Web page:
All at once, he heard sounds. Voices drifted through dimly. Then a boy’s voice said, “Do you have any old things you want to dispose of, sir?”
A man’s voice replied, “Here boy, take this sack of discarded stuff. It was lying in the dump. There’s a brass lamp in there that might be good for smelting.”
“Thank you, sir.”
A terrible thought entered Aladdin’s head. Was he inside the lamp? Minutes later, Aladdin had his answer. Scorching heat flowed into the narrow space.
“Let me out, let me out!” he yelled. “Someone save me!”
His voice was lost in the roaring of the furnace and somewhere in the world far away, a genie was finally his own master.
An Amulet for Biru
It was around seven in the evening and I was almost home. I was trekking down to Mashnu where my parents had just settled after retirement. I was humming a happy tune and lost in a daydream, which was why I did not notice the big rock, half-concealed in the grassy track. I tripped and fell headlong.
I lay there winded. A few minutes later, I started when I felt a light touch on my shoulder.
“What happened, beta?” said a woman’s quavering voice.
I turned my head and found a nut-brown, wrinkled face half-covered with a white saree pallu, peering down at me. “Nothing serious, amma,” I said, and got up with an effort.
“Are you hurt?” she asked with concern in her cataract-clouded eyes.
“Just a few scratches I think.”
“Phir chalo, beta,” she said with a grin revealing three stumpy brown teeth. “I will give you a cup of tea. I live very near here.”
Dak Bungalow No.3 was a crumbling edifice with moss-stained walls. Night had fallen and a heavy silence surrounded us, broken only by the chirp of crickets and ominous rustlings and squeaks in the undergrowth. An owl hooted suddenly, making me jump.
The woman led the way into a damp, musty kitchen, the dim light from her lantern throwing enormous shadows on the wall.
“Haven’t had visitors in a long time,” she muttered. “Good that I have some milk left.”
She soon set a chipped cup of steaming tea before me. I drank it gratefully.
“Are you going to Mashnu?” she asked suddenly.
I nodded, wondering what was coming…
The old woman hobbled to a mildewed cupboard and brought out a blackened amulet strung on a thick red thread.
“You see beta, my son Biru is in Mashnu, He is a forest guard at the sanctuary near the town. This amulet will protect him from black bears. Can you please give it to him, beta… please?”
She looked at me, her eyes glinting with tears. I took the amulet from her shaking hand and put it in my bag.
“May God bless you, beta,” she said and touched me on the head with ice-cold fingers, sending a shiver down my spine.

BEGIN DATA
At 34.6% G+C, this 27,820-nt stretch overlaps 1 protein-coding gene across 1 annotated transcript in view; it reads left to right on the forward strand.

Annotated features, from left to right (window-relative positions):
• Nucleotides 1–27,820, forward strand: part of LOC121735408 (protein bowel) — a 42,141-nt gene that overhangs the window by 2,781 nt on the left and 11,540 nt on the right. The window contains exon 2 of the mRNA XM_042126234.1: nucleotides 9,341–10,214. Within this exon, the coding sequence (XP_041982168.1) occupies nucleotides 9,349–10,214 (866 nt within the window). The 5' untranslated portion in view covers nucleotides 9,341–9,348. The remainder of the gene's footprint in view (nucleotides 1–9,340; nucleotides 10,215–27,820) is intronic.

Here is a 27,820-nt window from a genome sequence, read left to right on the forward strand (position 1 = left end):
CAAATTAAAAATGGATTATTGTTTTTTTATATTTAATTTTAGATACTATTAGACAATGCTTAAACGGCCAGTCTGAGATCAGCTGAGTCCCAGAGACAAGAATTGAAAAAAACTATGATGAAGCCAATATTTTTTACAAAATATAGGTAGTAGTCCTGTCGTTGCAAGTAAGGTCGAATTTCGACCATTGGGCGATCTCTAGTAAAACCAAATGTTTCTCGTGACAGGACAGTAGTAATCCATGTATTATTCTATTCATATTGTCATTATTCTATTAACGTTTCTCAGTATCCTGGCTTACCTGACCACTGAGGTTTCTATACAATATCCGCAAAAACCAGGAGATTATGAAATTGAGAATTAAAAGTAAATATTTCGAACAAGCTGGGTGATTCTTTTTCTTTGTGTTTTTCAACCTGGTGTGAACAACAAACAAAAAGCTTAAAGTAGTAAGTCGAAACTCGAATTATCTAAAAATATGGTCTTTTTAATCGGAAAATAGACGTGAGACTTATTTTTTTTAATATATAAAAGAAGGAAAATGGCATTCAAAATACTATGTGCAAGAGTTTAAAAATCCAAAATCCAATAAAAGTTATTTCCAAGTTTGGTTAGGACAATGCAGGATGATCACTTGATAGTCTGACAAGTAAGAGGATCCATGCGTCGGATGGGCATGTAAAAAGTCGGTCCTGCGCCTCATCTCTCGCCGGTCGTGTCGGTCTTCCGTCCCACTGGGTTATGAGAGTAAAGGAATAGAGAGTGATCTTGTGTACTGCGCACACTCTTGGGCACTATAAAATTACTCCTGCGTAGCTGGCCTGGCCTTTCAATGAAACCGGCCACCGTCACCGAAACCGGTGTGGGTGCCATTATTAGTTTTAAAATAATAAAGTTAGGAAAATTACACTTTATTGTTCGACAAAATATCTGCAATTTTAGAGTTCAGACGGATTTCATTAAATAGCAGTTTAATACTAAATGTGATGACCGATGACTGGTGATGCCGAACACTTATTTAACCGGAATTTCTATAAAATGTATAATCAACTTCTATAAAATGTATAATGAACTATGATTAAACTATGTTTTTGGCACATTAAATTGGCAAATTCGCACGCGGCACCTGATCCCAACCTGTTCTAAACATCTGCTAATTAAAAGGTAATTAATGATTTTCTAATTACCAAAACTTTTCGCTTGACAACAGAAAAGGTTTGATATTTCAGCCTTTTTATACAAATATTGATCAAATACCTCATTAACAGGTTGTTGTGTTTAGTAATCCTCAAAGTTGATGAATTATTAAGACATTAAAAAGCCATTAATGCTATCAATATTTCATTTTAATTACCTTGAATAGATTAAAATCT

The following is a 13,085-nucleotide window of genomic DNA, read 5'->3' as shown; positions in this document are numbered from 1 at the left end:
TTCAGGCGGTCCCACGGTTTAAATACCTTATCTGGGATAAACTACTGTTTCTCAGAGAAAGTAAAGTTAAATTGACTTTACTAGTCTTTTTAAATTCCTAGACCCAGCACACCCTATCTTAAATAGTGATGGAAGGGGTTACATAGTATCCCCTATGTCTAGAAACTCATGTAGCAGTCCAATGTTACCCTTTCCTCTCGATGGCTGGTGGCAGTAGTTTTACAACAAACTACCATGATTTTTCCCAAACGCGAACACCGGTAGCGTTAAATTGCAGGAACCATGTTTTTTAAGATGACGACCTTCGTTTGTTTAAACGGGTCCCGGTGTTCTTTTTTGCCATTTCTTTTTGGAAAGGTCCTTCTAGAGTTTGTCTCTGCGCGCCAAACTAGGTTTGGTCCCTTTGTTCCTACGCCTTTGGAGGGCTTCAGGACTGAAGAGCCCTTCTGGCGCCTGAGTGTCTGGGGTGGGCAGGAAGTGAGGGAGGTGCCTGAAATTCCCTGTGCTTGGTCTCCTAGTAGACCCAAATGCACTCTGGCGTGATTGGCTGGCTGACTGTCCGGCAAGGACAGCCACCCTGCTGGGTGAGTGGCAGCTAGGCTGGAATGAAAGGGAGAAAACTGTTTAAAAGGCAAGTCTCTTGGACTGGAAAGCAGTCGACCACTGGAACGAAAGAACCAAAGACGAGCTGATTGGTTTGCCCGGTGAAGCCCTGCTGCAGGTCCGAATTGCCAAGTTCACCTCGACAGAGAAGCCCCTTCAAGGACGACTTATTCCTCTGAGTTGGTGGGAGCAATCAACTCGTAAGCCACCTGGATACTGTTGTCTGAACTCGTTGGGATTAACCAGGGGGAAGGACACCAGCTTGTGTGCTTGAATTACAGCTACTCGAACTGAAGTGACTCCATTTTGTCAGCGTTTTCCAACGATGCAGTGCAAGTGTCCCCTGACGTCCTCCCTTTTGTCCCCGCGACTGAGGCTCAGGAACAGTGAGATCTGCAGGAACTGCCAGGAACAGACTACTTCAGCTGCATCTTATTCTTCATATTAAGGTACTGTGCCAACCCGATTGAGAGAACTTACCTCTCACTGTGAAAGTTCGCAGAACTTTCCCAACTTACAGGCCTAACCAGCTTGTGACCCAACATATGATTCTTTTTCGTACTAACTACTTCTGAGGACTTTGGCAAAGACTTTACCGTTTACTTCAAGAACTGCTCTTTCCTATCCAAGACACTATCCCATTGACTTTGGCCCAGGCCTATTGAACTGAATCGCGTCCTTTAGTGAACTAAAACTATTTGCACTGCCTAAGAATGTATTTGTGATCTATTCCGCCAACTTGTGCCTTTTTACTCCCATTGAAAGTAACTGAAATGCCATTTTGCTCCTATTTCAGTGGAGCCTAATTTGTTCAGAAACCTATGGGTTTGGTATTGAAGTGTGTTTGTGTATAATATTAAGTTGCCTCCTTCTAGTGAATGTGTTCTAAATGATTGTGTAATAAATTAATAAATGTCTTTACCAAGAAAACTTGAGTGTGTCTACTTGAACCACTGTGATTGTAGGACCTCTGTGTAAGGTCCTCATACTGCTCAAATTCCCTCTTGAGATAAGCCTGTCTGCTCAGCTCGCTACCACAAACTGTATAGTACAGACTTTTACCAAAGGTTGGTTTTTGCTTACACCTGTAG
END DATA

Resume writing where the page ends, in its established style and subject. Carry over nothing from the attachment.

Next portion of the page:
I turned back at the fork and there she stood, her sari gleaming in the pitch black gloom. I almost ran the rest of the way home, arriving breathless at the door and prompting my parents to ask if I had seen a ghost!
I went to the sanctuary the next day. Biru took the amulet from me with bad grace mumbling something about ‘that crazy old woman’.
On my way home, I stopped at a wayside chai stall. The elderly owner was a friend of the family.
“I noticed you going in, beta,” he said, giving me a cup of tea.
“Yes, Uncle, I had to deliver an amulet to a forest guard called Biru from his mother.”
The man gave me a strange glance.
“Biru? Are you sure?”
I nodded, dreading what he was about to say next, goose pimples breaking out on my arms.
“Arre bhai, Biru worked here many years ago. He was killed by a black bear one night. His mother went quite berserk. She lives in the Dak Bungalow on the way to Mashnu. If she can get hold of some passerby, she gives him an amulet for her beloved Biru.”
Srini’s Best Friend
When his parents said that they would be visiting his grandparents in Munnar for the vacation, Srini gave a war whoop of delight. He was ten years old, a bubbly, mischievous boy who asked a question a minute.
The moment they reached, Srini ran off to explore. He was still exploring, when it started becoming dark. He knew he had to go home or he would get a thorough scolding. As he walked past a banyan tree, a huge dog silently appeared and jumped up at Srini, almost knocking him down.
“Hey, stop it, get off!” he shouted, pushing away the black Labrador. It stood there, wagging its tail, its pink tongue lolling from its mouth.
“Where have you come from?” asked Srini. “Go home, grandpa won’t allow you inside.”